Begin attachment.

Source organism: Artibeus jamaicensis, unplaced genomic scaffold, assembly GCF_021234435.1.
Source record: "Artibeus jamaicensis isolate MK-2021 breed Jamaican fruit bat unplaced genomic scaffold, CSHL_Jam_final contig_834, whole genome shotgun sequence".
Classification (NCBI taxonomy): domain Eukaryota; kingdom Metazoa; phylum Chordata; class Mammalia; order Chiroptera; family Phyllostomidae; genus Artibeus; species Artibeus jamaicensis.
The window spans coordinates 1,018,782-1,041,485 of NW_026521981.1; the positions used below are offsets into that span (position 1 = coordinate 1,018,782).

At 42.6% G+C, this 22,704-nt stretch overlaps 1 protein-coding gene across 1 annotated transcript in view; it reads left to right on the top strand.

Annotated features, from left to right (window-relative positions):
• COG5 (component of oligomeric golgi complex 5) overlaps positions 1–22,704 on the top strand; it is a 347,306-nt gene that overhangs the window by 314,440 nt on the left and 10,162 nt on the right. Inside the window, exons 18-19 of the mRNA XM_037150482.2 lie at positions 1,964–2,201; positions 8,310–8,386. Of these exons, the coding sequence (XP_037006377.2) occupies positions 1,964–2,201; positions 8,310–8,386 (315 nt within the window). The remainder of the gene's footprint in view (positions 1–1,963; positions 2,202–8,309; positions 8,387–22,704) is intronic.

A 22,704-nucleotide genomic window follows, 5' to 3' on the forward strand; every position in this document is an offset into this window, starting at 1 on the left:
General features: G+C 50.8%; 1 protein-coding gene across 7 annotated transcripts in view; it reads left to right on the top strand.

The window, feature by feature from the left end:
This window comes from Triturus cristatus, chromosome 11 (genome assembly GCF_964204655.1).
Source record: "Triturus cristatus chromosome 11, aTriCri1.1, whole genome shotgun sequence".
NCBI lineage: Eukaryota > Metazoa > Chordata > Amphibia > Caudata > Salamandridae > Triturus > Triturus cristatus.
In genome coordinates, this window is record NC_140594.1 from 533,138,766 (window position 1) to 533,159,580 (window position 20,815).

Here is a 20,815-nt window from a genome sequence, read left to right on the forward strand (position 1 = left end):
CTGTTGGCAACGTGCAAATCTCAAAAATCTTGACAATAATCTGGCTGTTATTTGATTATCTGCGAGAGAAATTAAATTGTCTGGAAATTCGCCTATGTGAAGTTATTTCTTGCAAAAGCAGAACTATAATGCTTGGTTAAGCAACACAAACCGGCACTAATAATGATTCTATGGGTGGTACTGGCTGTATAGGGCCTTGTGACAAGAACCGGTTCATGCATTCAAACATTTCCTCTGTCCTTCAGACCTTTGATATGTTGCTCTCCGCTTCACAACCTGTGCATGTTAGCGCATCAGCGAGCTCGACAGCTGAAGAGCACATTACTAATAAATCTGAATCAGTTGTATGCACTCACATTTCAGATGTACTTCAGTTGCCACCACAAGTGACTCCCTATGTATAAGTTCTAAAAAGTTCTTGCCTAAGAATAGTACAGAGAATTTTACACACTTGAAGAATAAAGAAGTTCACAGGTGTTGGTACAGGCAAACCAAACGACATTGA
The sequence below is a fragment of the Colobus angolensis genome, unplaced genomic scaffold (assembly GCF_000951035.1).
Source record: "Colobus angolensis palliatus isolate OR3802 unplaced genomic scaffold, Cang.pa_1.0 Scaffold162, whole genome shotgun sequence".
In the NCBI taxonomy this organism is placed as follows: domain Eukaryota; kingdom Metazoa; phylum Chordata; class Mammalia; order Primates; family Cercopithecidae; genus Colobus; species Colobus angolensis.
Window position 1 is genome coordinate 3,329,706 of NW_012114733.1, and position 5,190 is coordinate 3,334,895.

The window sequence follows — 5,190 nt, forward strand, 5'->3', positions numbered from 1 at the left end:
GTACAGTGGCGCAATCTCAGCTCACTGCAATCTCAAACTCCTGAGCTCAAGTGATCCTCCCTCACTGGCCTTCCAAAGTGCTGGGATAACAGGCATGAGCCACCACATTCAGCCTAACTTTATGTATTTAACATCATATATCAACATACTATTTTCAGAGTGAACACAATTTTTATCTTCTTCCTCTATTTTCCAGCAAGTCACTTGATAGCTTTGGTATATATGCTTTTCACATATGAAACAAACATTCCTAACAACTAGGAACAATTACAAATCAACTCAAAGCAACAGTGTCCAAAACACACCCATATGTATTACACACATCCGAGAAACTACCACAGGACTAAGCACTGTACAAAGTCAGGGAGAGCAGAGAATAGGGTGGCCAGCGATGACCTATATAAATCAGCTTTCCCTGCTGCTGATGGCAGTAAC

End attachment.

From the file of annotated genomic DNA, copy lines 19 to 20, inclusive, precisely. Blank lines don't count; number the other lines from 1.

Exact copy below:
In the NCBI taxonomy this organism is placed as follows: domain Eukaryota; kingdom Metazoa; phylum Chordata; class Mammalia; order Primates; family Cercopithecidae; genus Colobus; species Colobus angolensis.
Window position 1 is genome coordinate 3,329,706 of NW_012114733.1, and position 5,190 is coordinate 3,334,895.